- The “IP” indicates you’re looking at an ingress protection standard
- The “X” indicates it hasn’t been tested against intrusion by solids
- The “4” tells you it’s protected against splashing water
So Aventon’s IPX4 rating tells you that Aventon e-bikes have not been tested against dust intrusion (though that doesn’t mean it’s not resistant to dust) and the bike’s electrical components can withstand splashing water. That means Aventon e-bikes should be OK to ride in the rain and even through some puddles.
- The Turboant Thunder T1 IP65 rating
- The “IP” indicates you’re looking at an ingress protection standard
- The “6” indicates it’s dust tight
- The “5” tells you it’s protected against jets of water
So the Turboant Thunder T1’s IP65 rating means its electrical components are dust tight and protected against jets of water, but not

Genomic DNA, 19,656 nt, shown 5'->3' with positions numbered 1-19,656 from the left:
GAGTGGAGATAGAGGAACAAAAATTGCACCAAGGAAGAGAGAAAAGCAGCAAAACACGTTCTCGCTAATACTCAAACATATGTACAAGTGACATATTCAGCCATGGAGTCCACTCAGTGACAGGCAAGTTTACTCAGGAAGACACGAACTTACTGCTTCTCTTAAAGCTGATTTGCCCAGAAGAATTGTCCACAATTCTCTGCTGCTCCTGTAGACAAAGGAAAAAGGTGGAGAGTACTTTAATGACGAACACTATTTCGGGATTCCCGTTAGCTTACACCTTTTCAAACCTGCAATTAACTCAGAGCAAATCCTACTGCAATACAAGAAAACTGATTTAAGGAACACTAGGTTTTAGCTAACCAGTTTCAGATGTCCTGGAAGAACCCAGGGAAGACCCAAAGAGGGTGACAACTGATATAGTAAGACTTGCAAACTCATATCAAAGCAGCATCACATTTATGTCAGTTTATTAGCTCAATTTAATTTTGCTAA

Tips for safe e-bike riding in the rain
Aside from the basic task of checking that it’s safe to ride your e-bike in the rain, there are some additional best practices that’ll make riding in foul weather safer and more enjoyable.
Fenders are never a bad idea, though I wouldn’t say they’re mandatory. The Electric Bike Report galactic headquarters is in the desert of southern Utah, which seldom sees rain. When it does rain, it’s brief enough we don’t really need fenders and if it does rain hard, it’s usually so severe you don’t want to be outside. Period.
If you do live in an area with frequent rain go with full-coverage fenders that wrap around one-third to a half of the tire’s diameter.
Lights are also a good idea — in fact, I’m a proponent of always carrying at least a small light, even if I’m not planning on riding at night. This is more important so that you can
Slow down and take it easy in the corners. Just like driving a car on wet roads, your e-bike’s tires likely won’t hook up as well in the rain. Braking early and turning slower than normal are key to safe e-biking in the rain.